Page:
MINNEAPOLIS (AP) — The Minnesota Court of Appeals ruled Monday that a man who had a loaded weapon while he was concealed in a deer blind was “pursuing” deer under state law — and that he needed a hunting license.
The ruling stems from a 2011 case in which Roger Schmid was cited in Stearns County for hunting without a license, after a Department of Natural Resources officer found him sitting on an all-terrain vehicle in a camouflage deer blind during the hunting season, armed with a loaded 12-gauge, scoped shotgun.
Schmid appealed his conviction, claiming he was not “pursuing” deer because he wasn’t directly chasing or tracking game.
But the Appeals Court disagreed, saying deer hunting involves entering the animal’s habitat, anticipating when a deer will come, and waiting to take a shot. While the state statute doesn’t define the word “pursuing,” the judges said intentionally intercepting and awaiting prey constitutes pursuit under state law.
“Pursuit of course can mean physically chasing, but it would be silly to limit it to that meaning, especially in the deer-hunting context,” Appeals Court Judge Kevin Ross wrote.
Schmid’s attorney, John Neal, had no immediate comment on Monday’s ruling, but said he hadn’t yet talked with Schmid and wasn’t sure whether they would appeal.
The Appeals Court said the word “pursue” is nuanced in the context of hunting, and noted that hunting methods vary depending on the animal being sought. In turkey hunting, for example, the hunter enters the woods and searches for markings, scares a flock so the turkeys flee. The hunter then doesn’t chase the birds, but waits for hens as they return.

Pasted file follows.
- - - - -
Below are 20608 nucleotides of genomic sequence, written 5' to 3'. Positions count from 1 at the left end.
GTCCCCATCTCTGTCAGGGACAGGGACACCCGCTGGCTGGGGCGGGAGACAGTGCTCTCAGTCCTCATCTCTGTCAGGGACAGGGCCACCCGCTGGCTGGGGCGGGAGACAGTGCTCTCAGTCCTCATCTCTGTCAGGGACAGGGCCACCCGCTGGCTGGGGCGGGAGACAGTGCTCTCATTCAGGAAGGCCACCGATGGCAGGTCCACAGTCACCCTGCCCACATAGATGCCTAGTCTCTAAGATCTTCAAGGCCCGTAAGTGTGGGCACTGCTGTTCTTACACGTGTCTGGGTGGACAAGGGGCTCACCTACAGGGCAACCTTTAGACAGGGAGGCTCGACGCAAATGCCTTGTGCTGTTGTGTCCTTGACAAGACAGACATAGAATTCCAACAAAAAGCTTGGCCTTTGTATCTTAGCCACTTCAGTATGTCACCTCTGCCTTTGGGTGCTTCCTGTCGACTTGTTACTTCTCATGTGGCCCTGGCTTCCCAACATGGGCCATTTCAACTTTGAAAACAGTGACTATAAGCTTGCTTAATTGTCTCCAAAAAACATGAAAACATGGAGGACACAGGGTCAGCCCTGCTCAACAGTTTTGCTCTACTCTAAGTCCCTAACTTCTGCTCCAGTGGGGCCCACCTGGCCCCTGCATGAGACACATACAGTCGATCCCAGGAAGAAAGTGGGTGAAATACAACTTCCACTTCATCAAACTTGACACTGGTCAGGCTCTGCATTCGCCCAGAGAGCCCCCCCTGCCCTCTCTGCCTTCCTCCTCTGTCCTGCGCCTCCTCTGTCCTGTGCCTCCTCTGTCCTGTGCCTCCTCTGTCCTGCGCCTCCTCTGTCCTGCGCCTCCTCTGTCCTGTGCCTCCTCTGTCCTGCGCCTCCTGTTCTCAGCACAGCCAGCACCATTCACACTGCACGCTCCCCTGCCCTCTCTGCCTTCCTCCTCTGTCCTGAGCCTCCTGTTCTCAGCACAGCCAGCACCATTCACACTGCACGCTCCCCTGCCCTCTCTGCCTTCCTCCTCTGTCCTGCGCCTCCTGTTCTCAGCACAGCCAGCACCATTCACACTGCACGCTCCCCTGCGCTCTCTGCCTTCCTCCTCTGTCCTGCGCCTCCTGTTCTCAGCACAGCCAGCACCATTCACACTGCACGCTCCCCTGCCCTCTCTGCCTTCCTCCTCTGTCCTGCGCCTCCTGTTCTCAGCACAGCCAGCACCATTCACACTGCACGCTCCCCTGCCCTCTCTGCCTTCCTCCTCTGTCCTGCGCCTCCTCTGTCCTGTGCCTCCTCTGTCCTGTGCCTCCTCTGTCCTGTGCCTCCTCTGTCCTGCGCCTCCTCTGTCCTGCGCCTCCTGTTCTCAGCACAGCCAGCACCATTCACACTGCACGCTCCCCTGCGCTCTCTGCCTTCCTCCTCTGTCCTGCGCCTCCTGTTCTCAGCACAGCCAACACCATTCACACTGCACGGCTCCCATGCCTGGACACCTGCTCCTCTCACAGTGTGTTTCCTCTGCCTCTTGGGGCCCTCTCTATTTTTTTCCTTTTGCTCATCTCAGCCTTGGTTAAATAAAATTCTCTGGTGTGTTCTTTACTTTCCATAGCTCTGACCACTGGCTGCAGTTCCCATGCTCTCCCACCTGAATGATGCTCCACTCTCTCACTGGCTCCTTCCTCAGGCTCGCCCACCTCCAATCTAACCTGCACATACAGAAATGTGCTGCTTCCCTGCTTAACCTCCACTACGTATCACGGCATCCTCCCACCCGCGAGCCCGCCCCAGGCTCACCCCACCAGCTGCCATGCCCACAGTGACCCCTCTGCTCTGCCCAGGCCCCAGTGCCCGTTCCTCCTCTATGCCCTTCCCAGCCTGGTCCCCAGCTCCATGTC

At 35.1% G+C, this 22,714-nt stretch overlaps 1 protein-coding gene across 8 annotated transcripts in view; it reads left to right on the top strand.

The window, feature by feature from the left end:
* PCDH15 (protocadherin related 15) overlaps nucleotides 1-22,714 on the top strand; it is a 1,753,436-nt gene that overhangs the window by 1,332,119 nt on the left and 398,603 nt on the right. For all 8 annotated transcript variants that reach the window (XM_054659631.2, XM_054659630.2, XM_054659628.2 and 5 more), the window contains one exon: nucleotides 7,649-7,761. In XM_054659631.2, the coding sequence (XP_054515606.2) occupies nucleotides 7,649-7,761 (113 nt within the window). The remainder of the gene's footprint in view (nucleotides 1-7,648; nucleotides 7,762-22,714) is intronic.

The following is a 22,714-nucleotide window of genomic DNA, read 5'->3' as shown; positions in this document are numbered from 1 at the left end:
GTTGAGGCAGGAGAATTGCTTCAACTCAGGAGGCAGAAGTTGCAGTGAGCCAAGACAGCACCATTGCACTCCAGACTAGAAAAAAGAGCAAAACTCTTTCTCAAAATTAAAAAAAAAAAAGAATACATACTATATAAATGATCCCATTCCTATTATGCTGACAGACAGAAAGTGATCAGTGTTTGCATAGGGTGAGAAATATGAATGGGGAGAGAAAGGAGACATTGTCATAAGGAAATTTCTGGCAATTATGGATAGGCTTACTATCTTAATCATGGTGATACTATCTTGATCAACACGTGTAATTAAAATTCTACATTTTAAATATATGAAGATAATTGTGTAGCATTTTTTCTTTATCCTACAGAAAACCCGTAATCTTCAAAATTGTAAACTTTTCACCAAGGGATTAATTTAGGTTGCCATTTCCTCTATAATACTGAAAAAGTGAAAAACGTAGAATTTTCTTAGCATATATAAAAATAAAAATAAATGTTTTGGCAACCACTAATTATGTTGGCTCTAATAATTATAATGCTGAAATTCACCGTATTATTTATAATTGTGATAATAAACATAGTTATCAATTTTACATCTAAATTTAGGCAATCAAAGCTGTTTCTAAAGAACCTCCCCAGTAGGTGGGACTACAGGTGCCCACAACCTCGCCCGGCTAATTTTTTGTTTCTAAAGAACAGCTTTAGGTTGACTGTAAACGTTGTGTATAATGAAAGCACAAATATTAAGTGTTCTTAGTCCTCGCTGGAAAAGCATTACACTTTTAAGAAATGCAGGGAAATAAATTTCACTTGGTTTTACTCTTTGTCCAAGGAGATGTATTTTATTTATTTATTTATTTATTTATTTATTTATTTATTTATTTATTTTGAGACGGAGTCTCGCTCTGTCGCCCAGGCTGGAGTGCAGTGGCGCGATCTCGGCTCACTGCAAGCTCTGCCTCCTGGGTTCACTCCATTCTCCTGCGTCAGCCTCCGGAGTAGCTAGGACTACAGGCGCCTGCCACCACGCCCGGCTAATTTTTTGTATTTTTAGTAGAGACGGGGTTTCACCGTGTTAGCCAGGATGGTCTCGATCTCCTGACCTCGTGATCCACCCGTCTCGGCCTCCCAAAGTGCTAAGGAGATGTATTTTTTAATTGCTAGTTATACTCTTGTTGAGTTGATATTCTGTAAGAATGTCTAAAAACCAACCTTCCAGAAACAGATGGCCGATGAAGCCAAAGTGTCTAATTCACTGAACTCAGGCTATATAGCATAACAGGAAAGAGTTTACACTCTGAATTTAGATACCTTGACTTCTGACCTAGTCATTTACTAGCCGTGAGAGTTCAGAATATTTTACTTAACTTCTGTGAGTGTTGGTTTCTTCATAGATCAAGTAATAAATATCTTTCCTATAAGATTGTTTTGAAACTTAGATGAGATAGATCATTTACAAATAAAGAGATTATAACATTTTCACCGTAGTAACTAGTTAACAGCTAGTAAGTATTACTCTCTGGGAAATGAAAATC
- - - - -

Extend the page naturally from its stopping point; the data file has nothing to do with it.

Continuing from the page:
“In the hunting context, it would be absurdly literal to say that his initially entering the flock is ‘pursuing’ while his waiting under cover for a returning bird is not,” Ross wrote.
The judges said they believe the Legislature understood the different methods of hunting when it created the law.
“Fairly and reasonably applying the statute to deer hunting, pursuit occurs when the hunter has taken action to close the distance between himself and the deer by entering its habitat to shoot it; that the hunter intentionally intercepts his prey rather than overtakes it from behind does not disqualify the conduct as pursuit,” the ruling said.
At the time of the incident, Schmid told the DNR officer that he had shot a deer the night before, but the officer noted Schmid’s license lacked a bonus permit to shoot a second deer. So the officer cited him. Schmid then offered other explanations, saying he was hunting in a party with others, that he was nature watching and that he was coyote hunting.
At trial, Schmid and his wife claimed he wasn’t hunting, but was waiting to pick up the deer he shot the night before. The Appeals Court said the conflicting explanations created credibility issues, and Schmid’s intent could be inferred from the circumstances.
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